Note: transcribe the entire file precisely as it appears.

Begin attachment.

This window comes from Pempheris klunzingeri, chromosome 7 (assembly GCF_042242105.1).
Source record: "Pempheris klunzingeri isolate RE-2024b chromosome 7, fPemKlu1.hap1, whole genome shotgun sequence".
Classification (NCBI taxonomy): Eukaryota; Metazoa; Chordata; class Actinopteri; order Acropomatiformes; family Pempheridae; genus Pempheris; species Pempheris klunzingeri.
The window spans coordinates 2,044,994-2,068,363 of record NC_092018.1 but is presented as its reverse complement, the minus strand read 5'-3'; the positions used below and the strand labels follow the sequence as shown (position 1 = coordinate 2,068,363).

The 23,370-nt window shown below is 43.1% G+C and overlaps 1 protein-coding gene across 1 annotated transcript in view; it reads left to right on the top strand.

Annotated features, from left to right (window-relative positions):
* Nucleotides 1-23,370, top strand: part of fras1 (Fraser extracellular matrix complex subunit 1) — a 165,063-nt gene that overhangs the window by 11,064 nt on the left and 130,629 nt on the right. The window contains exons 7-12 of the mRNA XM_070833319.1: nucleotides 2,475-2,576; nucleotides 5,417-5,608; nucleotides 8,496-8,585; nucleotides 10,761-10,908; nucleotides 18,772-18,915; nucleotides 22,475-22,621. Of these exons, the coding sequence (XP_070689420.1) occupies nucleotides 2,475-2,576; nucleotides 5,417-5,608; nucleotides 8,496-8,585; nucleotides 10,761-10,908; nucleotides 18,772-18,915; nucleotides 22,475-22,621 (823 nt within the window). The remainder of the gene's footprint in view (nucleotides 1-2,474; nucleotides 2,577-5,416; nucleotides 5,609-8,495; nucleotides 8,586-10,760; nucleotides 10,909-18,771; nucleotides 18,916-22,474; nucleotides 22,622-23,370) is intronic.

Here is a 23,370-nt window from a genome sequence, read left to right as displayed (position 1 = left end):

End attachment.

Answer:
This window comes from Pempheris klunzingeri, chromosome 7 (assembly GCF_042242105.1).
Source record: "Pempheris klunzingeri isolate RE-2024b chromosome 7, fPemKlu1.hap1, whole genome shotgun sequence".
Classification (NCBI taxonomy): Eukaryota; Metazoa; Chordata; class Actinopteri; order Acropomatiformes; family Pempheridae; genus Pempheris; species Pempheris klunzingeri.
The window spans coordinates 2,044,994-2,068,363 of record NC_092018.1 but is presented as its reverse complement, the minus strand read 5'-3'; the positions used below and the strand labels follow the sequence as shown (position 1 = coordinate 2,068,363).

The 23,370-nt window shown below is 43.1% G+C and overlaps 1 protein-coding gene across 1 annotated transcript in view; it reads left to right on the top strand.

Annotated features, from left to right (window-relative positions):
* Nucleotides 1-23,370, top strand: part of fras1 (Fraser extracellular matrix complex subunit 1) — a 165,063-nt gene that overhangs the window by 11,064 nt on the left and 130,629 nt on the right. The window contains exons 7-12 of the mRNA XM_070833319.1: nucleotides 2,475-2,576; nucleotides 5,417-5,608; nucleotides 8,496-8,585; nucleotides 10,761-10,908; nucleotides 18,772-18,915; nucleotides 22,475-22,621. Of these exons, the coding sequence (XP_070689420.1) occupies nucleotides 2,475-2,576; nucleotides 5,417-5,608; nucleotides 8,496-8,585; nucleotides 10,761-10,908; nucleotides 18,772-18,915; nucleotides 22,475-22,621 (823 nt within the window). The remainder of the gene's footprint in view (nucleotides 1-2,474; nucleotides 2,577-5,416; nucleotides 5,609-8,495; nucleotides 8,586-10,760; nucleotides 10,909-18,771; nucleotides 18,916-22,474; nucleotides 22,622-23,370) is intronic.

Here is a 23,370-nt window from a genome sequence, read left to right as displayed (position 1 = left end):